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Career Advice I want to be a cannabis quality-assurance person ... what will my salary be?

Green Relief's facility in Hamilton, Dec. 12, 2018.

Glenn Lowson/Globe and Mail

Job: Cannabis quality assurance

The role: To oversee the production process of a licensed marijuana producer and ensure it meets quality and compliance standards.

“Essentially they’re ensuring that there are proper standard operating procedures for quality throughout the organization, that there is proper sanitation and microbial testing occurring in the facility, and that all the growing, cultivation and processing is being done to quality standards,” explained Alison McMahon, the CEO of Cannabis at Work, a Canadian cannabis-industry staffing agency.

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Ms. McMahon adds that quality assurance people are also responsible for sending product samples to licensed third-party testing facilities and ensuring all products attain a certificate of analysis that confirms they are safe for consumption before being sold.

“They are very closely liaising between Health Canada and the licensed producer that they work for,” she said. “The quality assurance person would also be responsible for managing any reported adverse impacts that a customer might have, and in the case that there was any sort of recall needed, they would manage the recall process as well.”

Quality assurance people are also responsible for document control and tracking as plants are tested and moved throughout the production facility.

Salary: According to a 2018 salary survey conducted by Cannabis at Work, the median entry-level salary for quality assurance people in Canada is $80,000 per year. Those who are midway through their careers can expect a median salary of $97,000 annually, while the highest earners enjoy a salary of roughly $109,000 per year.

Education: The Access to Cannabis for Medical Purposes Regulations (ACMPR) required all quality assurance people to have at least a Bachelor of Science degree from an accredited postsecondary institution. The Cannabis Act, which replaced the ACMPR on Oct. 17, 2018, has no such requirement, though Ms. McMahon says it remains an industry standard.

“In my professional opinion, I would still say a science degree would be something the employer would want to see,” she said, adding that those with more advanced degrees typically command higher salaries.

Furthermore, Ms. McMahon says licensed producers often seek to employ quality assurance people with prior experience in food or pharmaceutical processing facilities, though it’s not necessarily a requirement.

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Job prospects: Licensed producers in Canada are still struggling to meet the demand for recreational cannabis, and Ms. McMahon says the industry expects more licenses to be distributed in the coming months. Each new facility that is approved is required by law to employ quality assurance people, leading to strong job prospects.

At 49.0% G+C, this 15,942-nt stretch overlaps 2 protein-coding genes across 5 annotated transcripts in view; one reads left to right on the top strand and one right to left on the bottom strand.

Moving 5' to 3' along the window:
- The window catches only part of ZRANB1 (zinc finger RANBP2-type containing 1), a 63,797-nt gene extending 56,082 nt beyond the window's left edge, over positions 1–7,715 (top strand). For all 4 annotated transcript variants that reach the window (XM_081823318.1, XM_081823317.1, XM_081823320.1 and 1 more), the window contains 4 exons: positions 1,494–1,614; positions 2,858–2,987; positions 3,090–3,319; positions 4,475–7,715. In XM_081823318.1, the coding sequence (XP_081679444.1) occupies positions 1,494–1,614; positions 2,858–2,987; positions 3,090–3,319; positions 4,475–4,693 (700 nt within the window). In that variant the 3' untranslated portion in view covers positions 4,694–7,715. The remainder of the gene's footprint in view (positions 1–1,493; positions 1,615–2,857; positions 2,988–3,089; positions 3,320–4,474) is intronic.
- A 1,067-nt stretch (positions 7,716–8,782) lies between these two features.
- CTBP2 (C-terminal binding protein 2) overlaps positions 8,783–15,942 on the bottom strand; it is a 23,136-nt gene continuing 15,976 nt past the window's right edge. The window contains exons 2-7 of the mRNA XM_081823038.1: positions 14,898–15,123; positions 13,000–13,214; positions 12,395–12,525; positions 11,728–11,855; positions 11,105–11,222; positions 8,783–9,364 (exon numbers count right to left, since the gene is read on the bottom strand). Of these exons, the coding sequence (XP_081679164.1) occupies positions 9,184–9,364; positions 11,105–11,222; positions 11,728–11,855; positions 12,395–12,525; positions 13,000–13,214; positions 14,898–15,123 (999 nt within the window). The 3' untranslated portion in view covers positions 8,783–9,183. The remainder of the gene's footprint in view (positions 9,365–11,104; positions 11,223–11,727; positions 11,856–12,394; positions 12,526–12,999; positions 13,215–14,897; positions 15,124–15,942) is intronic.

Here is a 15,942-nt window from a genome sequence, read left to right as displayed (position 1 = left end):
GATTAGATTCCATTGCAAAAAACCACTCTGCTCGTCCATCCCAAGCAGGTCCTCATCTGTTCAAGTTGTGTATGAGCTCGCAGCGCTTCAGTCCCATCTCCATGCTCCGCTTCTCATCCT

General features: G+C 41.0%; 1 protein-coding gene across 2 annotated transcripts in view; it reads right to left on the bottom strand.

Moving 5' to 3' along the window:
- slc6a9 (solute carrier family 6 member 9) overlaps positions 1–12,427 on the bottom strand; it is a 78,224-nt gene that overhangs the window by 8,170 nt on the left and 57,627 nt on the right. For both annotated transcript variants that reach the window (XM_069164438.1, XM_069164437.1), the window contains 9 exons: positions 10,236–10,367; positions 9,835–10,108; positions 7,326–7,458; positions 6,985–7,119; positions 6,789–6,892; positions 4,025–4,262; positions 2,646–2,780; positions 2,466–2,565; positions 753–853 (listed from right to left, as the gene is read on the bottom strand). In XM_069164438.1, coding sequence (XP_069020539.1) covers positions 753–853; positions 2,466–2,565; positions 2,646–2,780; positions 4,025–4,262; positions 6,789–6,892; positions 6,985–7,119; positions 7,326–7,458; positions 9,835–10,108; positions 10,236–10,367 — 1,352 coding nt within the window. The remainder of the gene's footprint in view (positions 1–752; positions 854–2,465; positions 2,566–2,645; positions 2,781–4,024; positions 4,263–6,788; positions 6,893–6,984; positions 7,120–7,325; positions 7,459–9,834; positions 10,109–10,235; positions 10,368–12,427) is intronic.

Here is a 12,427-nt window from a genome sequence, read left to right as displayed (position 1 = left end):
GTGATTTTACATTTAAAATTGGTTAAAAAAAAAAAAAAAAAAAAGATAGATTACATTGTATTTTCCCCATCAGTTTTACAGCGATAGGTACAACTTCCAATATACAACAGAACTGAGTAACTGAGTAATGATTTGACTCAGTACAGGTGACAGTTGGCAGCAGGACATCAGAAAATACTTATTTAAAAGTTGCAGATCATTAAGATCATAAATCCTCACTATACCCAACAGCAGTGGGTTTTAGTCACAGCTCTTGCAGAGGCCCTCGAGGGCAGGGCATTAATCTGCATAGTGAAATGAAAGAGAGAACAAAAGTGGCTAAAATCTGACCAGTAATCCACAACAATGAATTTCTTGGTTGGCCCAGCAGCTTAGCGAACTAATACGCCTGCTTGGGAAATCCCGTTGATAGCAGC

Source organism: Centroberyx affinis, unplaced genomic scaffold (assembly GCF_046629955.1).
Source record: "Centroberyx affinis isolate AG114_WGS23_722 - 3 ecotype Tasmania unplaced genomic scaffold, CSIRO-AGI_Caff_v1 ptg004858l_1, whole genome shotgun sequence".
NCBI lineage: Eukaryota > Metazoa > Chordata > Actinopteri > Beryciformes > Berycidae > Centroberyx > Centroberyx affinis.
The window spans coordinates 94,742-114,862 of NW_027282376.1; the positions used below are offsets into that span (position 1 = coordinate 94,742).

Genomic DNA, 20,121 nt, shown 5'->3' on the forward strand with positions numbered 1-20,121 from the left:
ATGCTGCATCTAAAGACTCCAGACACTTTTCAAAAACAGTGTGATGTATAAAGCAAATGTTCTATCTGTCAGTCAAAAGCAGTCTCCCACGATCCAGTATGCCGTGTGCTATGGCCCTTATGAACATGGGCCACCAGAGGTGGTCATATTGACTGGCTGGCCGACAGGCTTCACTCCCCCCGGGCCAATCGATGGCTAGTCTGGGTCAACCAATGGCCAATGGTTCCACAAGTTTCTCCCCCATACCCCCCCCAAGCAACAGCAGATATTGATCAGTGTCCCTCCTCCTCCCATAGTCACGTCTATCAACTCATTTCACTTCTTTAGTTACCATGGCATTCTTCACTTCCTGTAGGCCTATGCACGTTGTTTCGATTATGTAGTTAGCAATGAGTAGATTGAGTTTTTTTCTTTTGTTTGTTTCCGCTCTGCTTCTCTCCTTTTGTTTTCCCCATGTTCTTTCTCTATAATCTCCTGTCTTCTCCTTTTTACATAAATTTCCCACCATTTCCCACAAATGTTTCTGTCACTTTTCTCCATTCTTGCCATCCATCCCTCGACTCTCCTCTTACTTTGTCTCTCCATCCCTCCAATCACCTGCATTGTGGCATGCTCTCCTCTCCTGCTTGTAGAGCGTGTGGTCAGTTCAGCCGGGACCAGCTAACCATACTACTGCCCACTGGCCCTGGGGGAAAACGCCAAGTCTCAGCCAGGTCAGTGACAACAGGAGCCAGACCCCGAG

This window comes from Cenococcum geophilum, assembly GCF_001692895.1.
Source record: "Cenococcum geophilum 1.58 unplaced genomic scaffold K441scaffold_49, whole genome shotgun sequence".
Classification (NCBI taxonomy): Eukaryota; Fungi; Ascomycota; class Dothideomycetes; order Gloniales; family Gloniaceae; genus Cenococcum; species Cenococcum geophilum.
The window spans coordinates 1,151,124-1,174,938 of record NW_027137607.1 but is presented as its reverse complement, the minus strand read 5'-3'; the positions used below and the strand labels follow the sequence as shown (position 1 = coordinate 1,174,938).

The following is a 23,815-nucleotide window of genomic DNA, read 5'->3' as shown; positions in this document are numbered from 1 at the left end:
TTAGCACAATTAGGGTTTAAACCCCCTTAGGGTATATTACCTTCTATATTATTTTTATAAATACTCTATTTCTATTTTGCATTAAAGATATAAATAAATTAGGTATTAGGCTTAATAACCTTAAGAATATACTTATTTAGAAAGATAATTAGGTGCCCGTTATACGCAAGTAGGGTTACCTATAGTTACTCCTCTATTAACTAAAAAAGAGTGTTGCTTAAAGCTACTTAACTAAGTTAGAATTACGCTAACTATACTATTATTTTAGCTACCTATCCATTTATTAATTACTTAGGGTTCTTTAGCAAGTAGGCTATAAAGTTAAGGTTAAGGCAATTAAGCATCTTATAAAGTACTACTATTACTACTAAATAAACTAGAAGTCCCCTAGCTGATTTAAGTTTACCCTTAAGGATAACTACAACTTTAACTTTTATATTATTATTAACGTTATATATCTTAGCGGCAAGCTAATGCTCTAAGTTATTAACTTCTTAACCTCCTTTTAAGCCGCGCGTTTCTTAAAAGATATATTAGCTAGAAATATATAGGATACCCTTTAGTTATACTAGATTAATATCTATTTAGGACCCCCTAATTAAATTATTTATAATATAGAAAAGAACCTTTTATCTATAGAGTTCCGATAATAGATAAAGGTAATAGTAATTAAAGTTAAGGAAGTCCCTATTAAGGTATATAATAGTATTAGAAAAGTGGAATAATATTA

“There’s an ongoing need for quality assurance people in the industry,” said Ms. McMahon. “This industry is so rapidly growing – there are new applicants coming in all the time that want to have production facilities and are going through the process of setting those up – so there will be continued demand for this role.”

Challenges: As a new and highly regulated industry in Canada, quality assurance people are required to remain compliant with a rapidly evolving regulatory framework. While quality assurance people in other industries also work closely with regulators, Ms. McMahon says that the volatility of the cannabis sector makes it more challenging than most.

“The most challenging side is having the aptitude and the desire to work in an environment where there’s going to be a lot more ambiguity and problem-solving than there would be in some of those other sectors,” she said.

Why they do it: Ms. McMahon says that many are attracted to the cannabis industry for the same reason that people flocked to California in the mid-1800s.

“A lot of people see cannabis as our generation’s version of the gold rush – ‘the green rush’ – and I think people are just really excited to be a part of it,” she said. “It’s an opportunity for people to apply a skill set they’ve had for a long time, and have a lot of expertise in, to a whole new area.”

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Misconceptions: Those unfamiliar with the role might assume it involves sampling of the product, but no part of the job requires actual consumption, says Ms. McMahon.

“That’s definitely a joke I hear often, like 'Oh, I want that job because you get to sit around and consume cannabis all day,’” she said. “It’s very much the opposite, given that all cannabis, including any that has to be disposed of or destroyed, has to be accounted for.”

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